- Which element makes up most of the air we breathe? (A) carbon (B) nitrogen (C) oxygen (D) argon
- What is the first step of the process in the formation of sedimentary rocks? (A) erosion (B) deposition (C) compaction (D) cementation
Massive Multitask Language Understanding (MMLU)
MMLU is a 57 task multiple-choice dataset with 15,908 questions from “various branches of knowledge” spanning the “humanities, social sciences, hard sciences and other areas that are important for some people to learn”. It has difficulty grades ranging from “Elementary”, “High School”, “College” and “Professional”, surpassing, therefore, the scope of ARC’s questions. It is used primarily to test a model’s factual knowledge. Here are 2 examples taken from its research paper (titled: Measuring Massive Multitask Language Understanding):
- One of the reasons that the government discourages and regulates monopolies is that
- producer surplus is lost and consumer surplus is gained.
- monopoly prices ensure productive efficiency but cost society allocative efficiency.
- monopoly firms do not engage in significant research and development.
- consumer surplus is lost with higher prices and lower levels of input.
- When you drop a ball from rest it accelerates downward at 9.8 m/s2. If you instead throw it downward assuming no air resistance its acceleration immediately after leaving your hand is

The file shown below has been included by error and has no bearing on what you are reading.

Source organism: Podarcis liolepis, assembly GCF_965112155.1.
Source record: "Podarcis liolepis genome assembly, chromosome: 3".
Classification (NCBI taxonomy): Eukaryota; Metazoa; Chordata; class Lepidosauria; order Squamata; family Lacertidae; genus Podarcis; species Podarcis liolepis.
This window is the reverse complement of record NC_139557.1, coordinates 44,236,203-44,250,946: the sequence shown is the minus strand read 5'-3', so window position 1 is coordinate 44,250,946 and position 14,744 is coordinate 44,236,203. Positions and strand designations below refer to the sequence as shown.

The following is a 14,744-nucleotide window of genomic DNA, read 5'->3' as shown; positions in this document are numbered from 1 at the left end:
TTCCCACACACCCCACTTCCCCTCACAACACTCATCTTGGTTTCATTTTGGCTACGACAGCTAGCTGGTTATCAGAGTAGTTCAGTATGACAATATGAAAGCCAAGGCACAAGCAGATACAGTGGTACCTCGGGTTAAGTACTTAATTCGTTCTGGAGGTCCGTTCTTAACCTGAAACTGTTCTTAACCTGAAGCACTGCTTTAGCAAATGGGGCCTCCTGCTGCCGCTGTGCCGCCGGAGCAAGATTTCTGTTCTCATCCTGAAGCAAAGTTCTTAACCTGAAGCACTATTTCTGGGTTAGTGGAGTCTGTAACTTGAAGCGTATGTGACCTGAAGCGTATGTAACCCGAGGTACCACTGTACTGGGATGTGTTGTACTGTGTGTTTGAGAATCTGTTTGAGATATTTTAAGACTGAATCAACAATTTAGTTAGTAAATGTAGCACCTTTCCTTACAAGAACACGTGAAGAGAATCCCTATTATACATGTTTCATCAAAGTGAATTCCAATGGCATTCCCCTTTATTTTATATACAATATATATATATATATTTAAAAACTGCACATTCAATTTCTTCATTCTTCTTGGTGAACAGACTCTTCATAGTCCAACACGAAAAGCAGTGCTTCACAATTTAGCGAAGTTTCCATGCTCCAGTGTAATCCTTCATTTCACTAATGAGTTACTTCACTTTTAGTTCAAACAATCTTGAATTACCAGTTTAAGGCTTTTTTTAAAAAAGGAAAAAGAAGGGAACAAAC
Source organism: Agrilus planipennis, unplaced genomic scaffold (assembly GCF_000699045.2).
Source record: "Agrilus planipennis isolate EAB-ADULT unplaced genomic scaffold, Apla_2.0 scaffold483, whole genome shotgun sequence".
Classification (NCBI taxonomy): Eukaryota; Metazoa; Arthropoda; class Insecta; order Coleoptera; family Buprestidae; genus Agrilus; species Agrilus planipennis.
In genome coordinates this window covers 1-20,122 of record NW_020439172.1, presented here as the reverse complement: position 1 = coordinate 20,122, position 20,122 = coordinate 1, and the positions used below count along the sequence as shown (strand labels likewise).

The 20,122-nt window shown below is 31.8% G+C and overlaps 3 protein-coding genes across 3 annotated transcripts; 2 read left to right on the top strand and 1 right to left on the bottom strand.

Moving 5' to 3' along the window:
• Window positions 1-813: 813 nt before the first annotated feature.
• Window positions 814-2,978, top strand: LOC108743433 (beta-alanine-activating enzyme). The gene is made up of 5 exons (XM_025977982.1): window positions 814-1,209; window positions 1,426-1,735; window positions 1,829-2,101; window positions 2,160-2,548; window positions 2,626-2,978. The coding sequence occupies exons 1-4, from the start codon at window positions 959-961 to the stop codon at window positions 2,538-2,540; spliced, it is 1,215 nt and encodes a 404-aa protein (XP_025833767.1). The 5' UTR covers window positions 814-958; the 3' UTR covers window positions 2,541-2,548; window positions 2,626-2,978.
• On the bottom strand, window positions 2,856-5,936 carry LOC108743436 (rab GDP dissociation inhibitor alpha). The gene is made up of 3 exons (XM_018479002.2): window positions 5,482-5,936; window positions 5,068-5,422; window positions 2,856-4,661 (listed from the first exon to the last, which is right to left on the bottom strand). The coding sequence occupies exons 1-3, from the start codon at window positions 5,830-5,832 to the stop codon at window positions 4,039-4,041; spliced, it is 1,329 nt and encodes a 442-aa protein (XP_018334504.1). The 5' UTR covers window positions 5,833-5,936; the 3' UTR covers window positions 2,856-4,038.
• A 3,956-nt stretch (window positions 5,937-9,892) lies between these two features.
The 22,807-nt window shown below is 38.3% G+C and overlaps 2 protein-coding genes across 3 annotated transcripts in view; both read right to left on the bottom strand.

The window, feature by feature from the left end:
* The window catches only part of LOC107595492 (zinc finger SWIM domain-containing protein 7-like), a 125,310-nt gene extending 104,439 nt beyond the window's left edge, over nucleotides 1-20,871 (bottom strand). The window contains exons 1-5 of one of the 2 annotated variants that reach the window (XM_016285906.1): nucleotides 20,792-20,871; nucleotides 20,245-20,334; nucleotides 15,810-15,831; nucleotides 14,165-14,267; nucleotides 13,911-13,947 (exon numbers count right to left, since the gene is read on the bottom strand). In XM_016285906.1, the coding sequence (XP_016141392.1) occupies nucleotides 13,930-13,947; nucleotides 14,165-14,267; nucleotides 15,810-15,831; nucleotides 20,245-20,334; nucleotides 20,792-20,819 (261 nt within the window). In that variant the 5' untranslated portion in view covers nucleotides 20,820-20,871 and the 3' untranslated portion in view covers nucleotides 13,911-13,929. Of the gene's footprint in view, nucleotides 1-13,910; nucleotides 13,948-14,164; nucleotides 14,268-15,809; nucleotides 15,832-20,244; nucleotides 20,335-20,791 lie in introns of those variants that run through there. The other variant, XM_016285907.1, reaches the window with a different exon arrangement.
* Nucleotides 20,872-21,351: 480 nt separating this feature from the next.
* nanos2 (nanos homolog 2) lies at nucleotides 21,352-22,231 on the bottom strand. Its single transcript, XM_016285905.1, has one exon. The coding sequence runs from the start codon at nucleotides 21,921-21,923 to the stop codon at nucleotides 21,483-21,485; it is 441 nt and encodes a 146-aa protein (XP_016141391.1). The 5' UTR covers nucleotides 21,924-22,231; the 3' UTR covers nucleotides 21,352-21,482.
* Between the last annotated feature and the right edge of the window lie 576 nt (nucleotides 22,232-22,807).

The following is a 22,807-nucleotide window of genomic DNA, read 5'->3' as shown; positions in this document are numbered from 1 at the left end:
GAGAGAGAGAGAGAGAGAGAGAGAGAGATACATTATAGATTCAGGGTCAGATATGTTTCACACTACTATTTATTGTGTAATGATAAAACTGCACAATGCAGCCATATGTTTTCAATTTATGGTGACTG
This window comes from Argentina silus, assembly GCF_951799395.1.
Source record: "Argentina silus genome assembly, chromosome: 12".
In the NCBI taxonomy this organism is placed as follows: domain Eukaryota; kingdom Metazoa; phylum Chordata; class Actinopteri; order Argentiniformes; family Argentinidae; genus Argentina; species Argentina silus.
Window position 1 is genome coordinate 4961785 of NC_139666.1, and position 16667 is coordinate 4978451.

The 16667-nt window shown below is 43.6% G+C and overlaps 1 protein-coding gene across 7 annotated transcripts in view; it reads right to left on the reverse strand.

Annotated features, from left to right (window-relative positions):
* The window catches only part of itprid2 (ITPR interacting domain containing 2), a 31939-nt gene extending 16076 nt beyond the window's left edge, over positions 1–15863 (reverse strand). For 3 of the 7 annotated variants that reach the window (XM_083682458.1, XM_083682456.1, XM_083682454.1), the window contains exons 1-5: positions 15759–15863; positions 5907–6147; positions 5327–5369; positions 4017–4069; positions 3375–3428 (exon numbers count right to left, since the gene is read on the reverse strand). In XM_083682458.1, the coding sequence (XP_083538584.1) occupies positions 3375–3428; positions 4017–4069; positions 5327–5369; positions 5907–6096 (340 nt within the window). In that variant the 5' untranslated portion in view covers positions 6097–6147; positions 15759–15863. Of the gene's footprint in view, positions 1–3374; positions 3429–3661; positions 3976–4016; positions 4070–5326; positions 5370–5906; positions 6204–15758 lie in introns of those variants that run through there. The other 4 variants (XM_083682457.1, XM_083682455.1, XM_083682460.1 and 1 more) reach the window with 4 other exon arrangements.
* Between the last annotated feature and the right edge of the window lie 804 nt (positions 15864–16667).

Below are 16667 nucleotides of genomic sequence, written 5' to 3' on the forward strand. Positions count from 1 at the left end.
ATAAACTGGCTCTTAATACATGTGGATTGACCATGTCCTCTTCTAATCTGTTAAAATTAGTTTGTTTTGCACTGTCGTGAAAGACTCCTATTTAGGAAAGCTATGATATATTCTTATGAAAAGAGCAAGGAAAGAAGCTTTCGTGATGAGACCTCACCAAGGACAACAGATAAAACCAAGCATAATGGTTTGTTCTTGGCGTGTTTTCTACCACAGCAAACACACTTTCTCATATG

- 9.8 m/s2.
- more than 9.8 m/s2.
- less than 9.8 m/s2.
- cannot say unless speed of throw is given.
WinoGrande is a dataset used to measure a language model’s common sense reasoning ability, differing, therefore, from MMLU and ARC which are more academically oriented. It is a dataset of 44,000 “pronoun resolution problems”, meaning that the model is judged on its ability to detect the object or person behind a pronoun based on logical clues in a sentence.
Here are a couple examples of the type of problem WinoGrande’s are based on, sourced from its research paper (titled: WinoGrande: An Adversarial Winograd Schema Challenge at Scale):
- The trophy doesn’t fit into the brown suitcase because <it’s> too large..
- The trophy doesn’t fit into the brown suitcase but <it’s> too large..
- Ann asked Mary what time the library closes, because <she>
- Ann asked Mary what time the library closes, but <she>
These three benchmarks—ARC, MMLU and WinoGrande—are useful for measuring a model’s general state of intelligence, factual knowledge and reasoning ability. These metrics are important when considering which LLM to use or fine-tune. In general, you would want the LLM with the lowest size or cost (in terms of number of parameters) and the highest benchmark scores (ARC, MMLU, WinoGrande, etc).